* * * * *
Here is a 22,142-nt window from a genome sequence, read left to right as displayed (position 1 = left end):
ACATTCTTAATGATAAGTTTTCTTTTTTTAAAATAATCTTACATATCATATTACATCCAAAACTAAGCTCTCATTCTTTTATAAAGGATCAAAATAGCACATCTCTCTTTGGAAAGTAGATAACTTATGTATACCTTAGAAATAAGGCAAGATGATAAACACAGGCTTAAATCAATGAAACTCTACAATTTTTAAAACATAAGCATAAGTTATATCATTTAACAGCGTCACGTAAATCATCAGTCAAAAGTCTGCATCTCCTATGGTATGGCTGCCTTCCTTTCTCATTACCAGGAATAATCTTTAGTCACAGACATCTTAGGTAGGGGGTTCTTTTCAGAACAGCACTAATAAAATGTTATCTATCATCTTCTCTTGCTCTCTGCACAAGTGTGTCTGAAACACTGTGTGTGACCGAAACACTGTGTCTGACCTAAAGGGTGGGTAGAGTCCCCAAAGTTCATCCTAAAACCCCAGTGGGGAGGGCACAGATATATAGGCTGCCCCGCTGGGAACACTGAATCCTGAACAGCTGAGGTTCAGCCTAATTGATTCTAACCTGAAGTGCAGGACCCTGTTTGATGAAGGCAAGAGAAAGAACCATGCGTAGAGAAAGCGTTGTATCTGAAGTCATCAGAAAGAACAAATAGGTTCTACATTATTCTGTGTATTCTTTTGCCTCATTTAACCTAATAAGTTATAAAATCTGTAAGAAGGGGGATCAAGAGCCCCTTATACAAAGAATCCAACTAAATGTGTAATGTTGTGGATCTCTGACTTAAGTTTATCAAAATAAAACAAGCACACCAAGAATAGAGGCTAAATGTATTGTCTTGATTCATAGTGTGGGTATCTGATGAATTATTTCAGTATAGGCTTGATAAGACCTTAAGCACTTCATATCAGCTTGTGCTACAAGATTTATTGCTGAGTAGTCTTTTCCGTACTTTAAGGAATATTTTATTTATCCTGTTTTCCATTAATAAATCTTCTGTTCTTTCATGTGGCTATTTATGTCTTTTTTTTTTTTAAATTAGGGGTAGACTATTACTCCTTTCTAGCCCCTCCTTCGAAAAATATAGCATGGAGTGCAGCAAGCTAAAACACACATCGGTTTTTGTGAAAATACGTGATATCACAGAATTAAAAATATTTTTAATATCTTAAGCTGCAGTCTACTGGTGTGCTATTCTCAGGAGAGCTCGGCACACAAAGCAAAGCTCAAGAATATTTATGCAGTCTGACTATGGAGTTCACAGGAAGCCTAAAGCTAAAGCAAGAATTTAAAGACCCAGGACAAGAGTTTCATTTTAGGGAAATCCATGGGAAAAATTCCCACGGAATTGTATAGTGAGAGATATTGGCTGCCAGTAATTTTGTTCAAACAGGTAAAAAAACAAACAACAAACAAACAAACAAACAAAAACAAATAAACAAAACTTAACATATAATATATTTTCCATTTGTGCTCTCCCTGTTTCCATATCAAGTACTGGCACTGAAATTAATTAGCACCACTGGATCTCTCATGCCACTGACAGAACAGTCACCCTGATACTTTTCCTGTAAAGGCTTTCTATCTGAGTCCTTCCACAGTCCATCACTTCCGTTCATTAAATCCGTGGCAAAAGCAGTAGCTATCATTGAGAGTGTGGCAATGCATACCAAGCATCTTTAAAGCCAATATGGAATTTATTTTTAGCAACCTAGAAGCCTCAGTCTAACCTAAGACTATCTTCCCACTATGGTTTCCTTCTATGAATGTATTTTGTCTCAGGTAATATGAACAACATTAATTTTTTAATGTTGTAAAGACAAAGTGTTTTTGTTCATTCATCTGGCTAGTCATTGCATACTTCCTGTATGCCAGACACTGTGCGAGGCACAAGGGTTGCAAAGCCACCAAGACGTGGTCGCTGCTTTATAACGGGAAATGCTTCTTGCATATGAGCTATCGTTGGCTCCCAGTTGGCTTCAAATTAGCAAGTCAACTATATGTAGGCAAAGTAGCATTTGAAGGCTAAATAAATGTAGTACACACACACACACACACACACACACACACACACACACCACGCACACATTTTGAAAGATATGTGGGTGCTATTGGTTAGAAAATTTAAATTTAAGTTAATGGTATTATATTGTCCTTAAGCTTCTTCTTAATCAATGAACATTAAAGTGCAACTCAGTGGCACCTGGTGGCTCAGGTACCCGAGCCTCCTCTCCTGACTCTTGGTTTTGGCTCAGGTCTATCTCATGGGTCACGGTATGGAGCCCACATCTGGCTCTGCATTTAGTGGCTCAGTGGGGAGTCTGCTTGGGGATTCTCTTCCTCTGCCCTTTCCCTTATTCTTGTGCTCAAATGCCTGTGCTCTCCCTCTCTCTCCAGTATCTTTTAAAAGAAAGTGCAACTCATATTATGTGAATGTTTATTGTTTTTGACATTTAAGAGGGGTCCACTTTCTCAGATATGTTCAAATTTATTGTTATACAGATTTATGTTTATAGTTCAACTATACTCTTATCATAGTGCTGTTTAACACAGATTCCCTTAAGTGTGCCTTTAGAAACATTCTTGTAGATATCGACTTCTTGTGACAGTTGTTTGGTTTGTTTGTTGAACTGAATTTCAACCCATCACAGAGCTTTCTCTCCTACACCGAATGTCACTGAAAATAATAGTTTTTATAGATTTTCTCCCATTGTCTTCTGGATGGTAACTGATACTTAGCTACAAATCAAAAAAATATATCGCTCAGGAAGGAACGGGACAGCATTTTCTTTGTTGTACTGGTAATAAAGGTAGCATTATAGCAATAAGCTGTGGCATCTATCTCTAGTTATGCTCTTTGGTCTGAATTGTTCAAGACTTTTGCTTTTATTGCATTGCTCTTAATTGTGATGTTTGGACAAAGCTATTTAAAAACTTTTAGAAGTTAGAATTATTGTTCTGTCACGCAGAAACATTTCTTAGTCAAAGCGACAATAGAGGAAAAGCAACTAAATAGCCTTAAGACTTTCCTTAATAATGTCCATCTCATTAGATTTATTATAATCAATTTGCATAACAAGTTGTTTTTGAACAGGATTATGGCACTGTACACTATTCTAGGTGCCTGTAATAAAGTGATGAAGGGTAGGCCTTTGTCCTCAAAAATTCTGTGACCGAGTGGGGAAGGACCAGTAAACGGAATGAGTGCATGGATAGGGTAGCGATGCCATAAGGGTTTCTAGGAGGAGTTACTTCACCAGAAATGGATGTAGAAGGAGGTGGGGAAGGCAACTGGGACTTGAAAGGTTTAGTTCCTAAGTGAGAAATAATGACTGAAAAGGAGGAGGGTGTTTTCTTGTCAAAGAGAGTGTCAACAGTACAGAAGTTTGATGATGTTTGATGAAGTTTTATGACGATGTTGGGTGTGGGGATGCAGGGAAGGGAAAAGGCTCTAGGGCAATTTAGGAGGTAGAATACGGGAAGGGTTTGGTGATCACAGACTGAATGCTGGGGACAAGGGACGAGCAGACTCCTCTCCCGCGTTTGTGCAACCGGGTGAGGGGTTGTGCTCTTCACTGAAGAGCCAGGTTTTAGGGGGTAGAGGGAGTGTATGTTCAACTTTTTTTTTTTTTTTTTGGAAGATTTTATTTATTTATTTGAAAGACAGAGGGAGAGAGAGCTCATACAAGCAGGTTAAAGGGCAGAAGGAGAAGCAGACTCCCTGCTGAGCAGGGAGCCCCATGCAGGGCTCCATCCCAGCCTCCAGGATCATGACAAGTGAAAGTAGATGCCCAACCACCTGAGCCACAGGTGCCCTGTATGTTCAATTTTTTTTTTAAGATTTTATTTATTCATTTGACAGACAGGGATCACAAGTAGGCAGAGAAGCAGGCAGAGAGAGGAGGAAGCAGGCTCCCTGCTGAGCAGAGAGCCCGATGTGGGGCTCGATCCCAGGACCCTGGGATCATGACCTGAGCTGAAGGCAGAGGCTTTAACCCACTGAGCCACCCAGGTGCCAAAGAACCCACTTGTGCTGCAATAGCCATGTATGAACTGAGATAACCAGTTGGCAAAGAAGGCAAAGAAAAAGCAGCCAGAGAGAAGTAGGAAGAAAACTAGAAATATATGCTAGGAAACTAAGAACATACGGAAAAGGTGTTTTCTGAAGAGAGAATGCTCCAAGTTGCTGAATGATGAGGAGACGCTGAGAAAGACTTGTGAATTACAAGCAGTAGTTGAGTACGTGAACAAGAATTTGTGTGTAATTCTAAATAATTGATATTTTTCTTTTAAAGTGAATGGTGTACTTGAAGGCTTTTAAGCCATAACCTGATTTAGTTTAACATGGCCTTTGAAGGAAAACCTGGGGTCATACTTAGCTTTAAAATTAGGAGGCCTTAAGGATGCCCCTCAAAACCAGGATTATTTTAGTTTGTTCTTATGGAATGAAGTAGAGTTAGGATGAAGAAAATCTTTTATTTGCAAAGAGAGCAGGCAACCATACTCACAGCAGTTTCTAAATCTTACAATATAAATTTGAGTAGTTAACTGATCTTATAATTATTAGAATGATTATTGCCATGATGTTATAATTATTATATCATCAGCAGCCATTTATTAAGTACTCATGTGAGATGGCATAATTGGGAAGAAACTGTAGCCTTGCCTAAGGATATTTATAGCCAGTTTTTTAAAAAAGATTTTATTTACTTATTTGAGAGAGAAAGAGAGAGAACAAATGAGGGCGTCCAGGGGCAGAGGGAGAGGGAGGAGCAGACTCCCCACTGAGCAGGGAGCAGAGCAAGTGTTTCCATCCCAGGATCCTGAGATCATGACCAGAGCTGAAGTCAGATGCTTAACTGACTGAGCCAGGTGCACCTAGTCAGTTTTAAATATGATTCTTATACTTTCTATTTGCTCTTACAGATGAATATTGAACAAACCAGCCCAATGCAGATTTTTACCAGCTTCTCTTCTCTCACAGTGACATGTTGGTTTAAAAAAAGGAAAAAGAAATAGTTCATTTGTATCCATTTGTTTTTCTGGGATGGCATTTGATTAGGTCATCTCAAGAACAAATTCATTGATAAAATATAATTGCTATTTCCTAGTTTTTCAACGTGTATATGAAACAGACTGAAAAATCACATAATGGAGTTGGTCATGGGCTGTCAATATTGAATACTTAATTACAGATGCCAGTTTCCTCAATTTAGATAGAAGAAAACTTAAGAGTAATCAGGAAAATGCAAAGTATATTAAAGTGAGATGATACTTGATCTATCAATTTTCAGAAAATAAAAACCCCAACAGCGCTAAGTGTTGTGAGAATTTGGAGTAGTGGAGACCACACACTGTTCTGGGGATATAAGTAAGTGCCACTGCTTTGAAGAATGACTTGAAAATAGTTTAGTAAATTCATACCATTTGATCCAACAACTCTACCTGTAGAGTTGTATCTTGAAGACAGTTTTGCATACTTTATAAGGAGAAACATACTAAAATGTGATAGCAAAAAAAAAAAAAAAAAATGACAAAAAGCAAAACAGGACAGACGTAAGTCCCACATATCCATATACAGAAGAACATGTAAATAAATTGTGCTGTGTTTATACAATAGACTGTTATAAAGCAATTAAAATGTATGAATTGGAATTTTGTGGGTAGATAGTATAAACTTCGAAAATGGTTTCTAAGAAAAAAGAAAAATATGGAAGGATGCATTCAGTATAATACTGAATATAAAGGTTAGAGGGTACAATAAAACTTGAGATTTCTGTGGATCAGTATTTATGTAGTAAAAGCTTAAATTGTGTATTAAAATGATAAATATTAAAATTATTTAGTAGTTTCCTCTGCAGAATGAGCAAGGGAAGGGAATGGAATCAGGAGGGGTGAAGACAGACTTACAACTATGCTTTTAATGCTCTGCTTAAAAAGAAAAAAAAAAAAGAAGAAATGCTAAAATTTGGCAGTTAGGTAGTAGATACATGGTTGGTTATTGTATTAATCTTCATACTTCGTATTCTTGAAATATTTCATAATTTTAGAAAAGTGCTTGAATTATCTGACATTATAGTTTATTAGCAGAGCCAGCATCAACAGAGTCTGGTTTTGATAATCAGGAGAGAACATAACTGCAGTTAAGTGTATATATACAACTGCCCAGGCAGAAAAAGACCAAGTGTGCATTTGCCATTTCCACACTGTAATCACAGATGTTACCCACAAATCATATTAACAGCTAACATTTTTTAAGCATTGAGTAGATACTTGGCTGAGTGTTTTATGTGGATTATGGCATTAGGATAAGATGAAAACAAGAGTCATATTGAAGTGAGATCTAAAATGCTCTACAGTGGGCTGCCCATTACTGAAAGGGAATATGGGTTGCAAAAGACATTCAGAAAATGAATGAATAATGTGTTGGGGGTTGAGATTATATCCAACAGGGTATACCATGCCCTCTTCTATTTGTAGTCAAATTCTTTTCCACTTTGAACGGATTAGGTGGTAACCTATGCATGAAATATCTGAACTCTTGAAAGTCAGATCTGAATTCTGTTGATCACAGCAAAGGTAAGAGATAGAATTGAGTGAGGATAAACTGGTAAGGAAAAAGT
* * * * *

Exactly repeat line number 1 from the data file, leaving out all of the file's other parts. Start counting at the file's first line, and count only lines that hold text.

Here is a 22,142-nt window from a genome sequence, read left to right as displayed (position 1 = left end):